την σελήνην, τα δ' εν ποσί πράγ2 Diog. 103 : αρέσκει ούν αυ- ματα παροράν τους ρήτορας λέτοις τον λογικών και τον φυσικόν γειν μέν έσπoυδακέναι τα δίκαια, τόπον περιαιρείν, εμφερώς 'Αρί- πράττειν δε μηδαμώς. The pasστωνε τη Χίο, μόνο δε προσέχειν sage on astronomers may posτο ηθικώ. According to Dio- sibly have been supported by cles, Diogenes said—what the story of Thales falling others attribute to Socrates into a well whilst contemplator Aristippus (see_p. 150, and ing the heavens. An answer Plut. in Eus. Pr. Ev. i. 8, 9)- thereto is the passage in the that we ought to learn όττι Theaetetus 174, Α, 175, D, on the τοι εν μεγάροισι κακόν τ' αγαθόν Thracian maiden who upbraidτε τέτυκται, παραιτούνται δε και ed him for so doing. The τα εγκύκγια . περιαιρούσι δε mother of Antisthenes was a και γεωμετρίαν και μουσικής και Τhracian slave, and the words πάντα τα τοιαύτα. When a dial which Plato puts into the was shown him, Diogenes re- mouth of the Thracian girl plied, that it was not a bad closely resemble those quoted instrument to avoid being late by Diogenes. It would also for meals. Ιbid. 27: τους δε tally with the character of γραμματικούς εθαύμαζε [Diog.]τα Antisthenes, that he as μεν του Οδυσσέως κακά αναζη- απαίδευτος should be charged

an

CHAP.
ΧΙΙΙ.

object; for, said Diogenes, as soon as any other object intervenes, self is neglected. Even reading and writing Antisthenes declared could be dispensed with.?

The last statement must in any case be taken with considerable limitation, nor can the Cynic School as a whole be regarded as so hostile to culture as this language would seem to imply. In fact, some decided language as to the value of culture is on record coming from Antisthenes,1 Diogenes,5 Crates,

with not troubling himself in a man so fond of writing.
about the general conception If it is not altogether a fancy,
of things. Diog. 73 says of Dio- it may either rest upon some
genes: μουσικής τε και γεωμετρικής individual expression, such as,
και αστρολογίας και των τοιούτων that it would be better not to
αμελείν ώς αχρήστων και ουκ αναγ- read at all than to read such
καίων. Conf. Diog. 24; 39; nonsense, or it is based upon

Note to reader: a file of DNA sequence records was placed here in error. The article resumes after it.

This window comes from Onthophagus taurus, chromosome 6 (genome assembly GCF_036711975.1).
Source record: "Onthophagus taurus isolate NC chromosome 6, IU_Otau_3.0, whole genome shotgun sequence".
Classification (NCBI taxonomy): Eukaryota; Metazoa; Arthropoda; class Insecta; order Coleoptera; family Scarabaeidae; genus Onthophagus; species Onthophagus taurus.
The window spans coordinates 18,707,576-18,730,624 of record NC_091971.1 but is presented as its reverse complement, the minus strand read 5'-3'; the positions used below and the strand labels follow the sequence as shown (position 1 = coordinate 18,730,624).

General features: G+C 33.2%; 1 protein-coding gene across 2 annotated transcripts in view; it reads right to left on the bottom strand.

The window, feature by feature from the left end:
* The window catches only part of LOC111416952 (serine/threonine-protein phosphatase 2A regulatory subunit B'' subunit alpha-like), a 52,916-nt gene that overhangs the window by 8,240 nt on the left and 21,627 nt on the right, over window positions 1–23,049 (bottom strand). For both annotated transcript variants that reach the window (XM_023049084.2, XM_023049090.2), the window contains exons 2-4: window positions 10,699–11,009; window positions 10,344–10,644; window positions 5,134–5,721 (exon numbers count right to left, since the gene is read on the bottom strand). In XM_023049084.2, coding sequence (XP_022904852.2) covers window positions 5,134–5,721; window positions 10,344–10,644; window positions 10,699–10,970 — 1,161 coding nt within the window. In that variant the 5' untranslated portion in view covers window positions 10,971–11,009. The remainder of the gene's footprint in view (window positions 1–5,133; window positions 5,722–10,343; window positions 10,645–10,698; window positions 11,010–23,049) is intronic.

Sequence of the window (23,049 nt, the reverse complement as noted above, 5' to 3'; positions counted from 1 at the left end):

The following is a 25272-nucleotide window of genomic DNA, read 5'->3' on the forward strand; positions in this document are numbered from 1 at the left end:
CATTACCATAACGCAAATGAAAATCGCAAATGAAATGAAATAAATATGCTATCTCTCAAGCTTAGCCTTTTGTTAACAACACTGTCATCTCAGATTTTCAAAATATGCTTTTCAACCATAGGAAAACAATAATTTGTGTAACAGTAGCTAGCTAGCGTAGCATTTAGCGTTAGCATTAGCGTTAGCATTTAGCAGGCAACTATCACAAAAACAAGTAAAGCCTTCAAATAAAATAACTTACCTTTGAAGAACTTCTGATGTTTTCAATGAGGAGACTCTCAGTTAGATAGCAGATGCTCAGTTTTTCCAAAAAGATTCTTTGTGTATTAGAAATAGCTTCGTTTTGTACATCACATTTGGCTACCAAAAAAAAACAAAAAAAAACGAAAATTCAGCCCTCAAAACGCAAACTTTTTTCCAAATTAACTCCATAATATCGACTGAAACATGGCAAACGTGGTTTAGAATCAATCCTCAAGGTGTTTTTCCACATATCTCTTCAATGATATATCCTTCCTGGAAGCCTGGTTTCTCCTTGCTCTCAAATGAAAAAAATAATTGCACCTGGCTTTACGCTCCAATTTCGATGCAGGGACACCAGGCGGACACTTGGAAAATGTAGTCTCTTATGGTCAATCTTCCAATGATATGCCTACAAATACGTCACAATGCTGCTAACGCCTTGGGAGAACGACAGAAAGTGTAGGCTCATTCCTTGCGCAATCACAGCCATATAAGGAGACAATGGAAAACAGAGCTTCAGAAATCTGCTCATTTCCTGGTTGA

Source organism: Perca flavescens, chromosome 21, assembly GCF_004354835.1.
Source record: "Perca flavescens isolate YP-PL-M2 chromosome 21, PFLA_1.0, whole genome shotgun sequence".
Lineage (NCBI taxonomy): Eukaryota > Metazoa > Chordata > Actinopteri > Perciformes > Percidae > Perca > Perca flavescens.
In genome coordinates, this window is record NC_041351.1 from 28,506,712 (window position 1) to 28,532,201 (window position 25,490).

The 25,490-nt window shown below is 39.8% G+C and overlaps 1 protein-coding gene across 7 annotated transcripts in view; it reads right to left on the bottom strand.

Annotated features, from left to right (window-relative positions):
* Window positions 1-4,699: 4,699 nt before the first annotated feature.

Julian, Or. vi. 190, a; Seneca, more general statements such
Ep. 88, particularly 8 7, 32 ; as that quoted by Diog. 5, that
Stob. Floril. 33, 14 ; d. 80, 6: wisdom must not be written in
an astronomer pointing to a books, but in the soul.
map of the heavens says : 4 Exc. e Floril. Jo. Damasc.
ουτοί εισιν οι πλανώμενοι των ii. 13, 68: δεί τους μέλλοντας
αστέρων: upon which Diogenes αγαθούς άνδρας γενήσεσθαι το
replies, pointing to those pre- μεν σώμα γυμνασίοις ασκείν, την
sent : μή ψεύδου: ου γαρ ούτοι δε ψυχήν παιδεύειν. Ιbid. 33, in
εισιν οι πλανώμενοι, αλλ' ούτοι. answer to the question ποιος
The saying of Diogenes in στέφανος καλλιστός έστιν, he
Simpl. De Colo, 33, b, Schol. in replied: και από παιδείας.
Arist. 476, b, 35, that even an

την παιδείαν ass takes the shortest cut to είπε τοις μεν νέοις σωφροσύνην, his food and to the water, was τοις δε πρεσβυτέροις παραμυθίαν, probably meant as a hit at τοις δε πένησι πλούτον, τοις δε geometry and its axiom of the πλουσίοις κόσμος είναι.--- Exc. e straight line.

Floril. Jo. Damasc. 13, 29: η 1 Excerp. e Joan. Damasc. ii. παιδεία ομοία εστί χρυσό στε13, 61. (Stob. Floril. ed. Mein.) φάνη· και γάρ τιμήν έχει και

2 Diog. 103 : γράμματα γούν πολυτέλειαν. Ibid. 74, 75. μη μανθάνειν έφασκεν ο 'Αντι- 6 Diog. 86 : ταύτ' έχω όσσ' σθένης τους σώφρονας γενομένους, έμαθον και εφρόντισα και μετά ίνα μη διαστρέφουντο τοις άλλοτ- Μουσών σέμν' εδάην. τα δε πολλά ρίοις.

και όλβια τυφος έμαρψε. A pa3 It would be hardly credible rody of this verse is the epitaph

5 Diog.

68:

294

THE SOCRATIC SCHOOLS.

CHAP.
XIII.

th

and Monimus.' Diogenes too is said to have zealously impressed on bis pupils the sayings of poets and of prose writers. Besides, it cannot be conceived that men, who wrote so much that was good, should have declared war against all culture. One thing we may however take for established, that the value of culture was exclusively estimated by its efficacy in producing the Cynic type of virtue. Hence this School depreciated all speculative knowledge, only studying logic and physics, in as far as these sciences seemed necessary for ethical purposes. From this judgment we are not justified in exempting even the founder.

on Sardanapalus in Clem. Stro- λέξεως, 'Αλήθεια, Περί του διαλέmat. ii. 411, D.

γεσθαι, Σάθων και περί του αντι1 Floril. Jo. Damasc. ii. 13, λέγειν, Περί διαλέκτου, Περί όνο88: Μόνιμος έφη κρείττον μάτων, Περί ονομάτων χρήσεως, είναι τυφλόν ή απαίδευτον τον Περί έρωτήσεως και αποκρίσεως, μεν γαρ εις τον βάθρον, τον δ' Περί δόξης και επιστήμης, Δόξαι εις το βάραθρον εμπίπτειν. . ή εριστικός, Περί του μανθάνειν

? Diog. 31, according to Eu- tpoßanuata. To the second, lepi bulus ; κατείχον δε οι παίδες πολ- ζώων φύσεως, Περί φύσεως (perλά ποιητών και συγγραφέων και haps the same which Cicero των αυτού Διογενούς, πασάν τ' mentions N. D. 1. 13, 32), Ερώέφοδος σύντομος προς το ευμνημό- τημα περί φύσεως. A commenνευστον επήσκει. .

tary on the writings of Hera* Krische, Forschungen, 237. clitus, which Diog. ix. 15 menSee Ritter, ii. 120.

tions, does not belong to him. 4 Although the division of phi. See Zeller, Phil. d. Griech. i. losophy into Logic, Ethics, and 527, and Krische, p. 238. So Physics can have been hardly little, however, is known of introduced in the time of Anti- these writings, that no sthenes, and hence the words clusions can be arrived at in Diog. 103 cannot be his, it which contradict the above does not thence follow that the assumptions. His logical writstatement there made is false. ings, to judge by their titles, Amongst the writings of Anti- appear to have contained those sthenes some are known to us, polemical dissertations on conwhich would be called logical ceptions, judgments, and exwritings, to use a later division; pressions, which were required others are on physical subjects. as a foundation for critical . To the first class belong lepi researches. Of the writings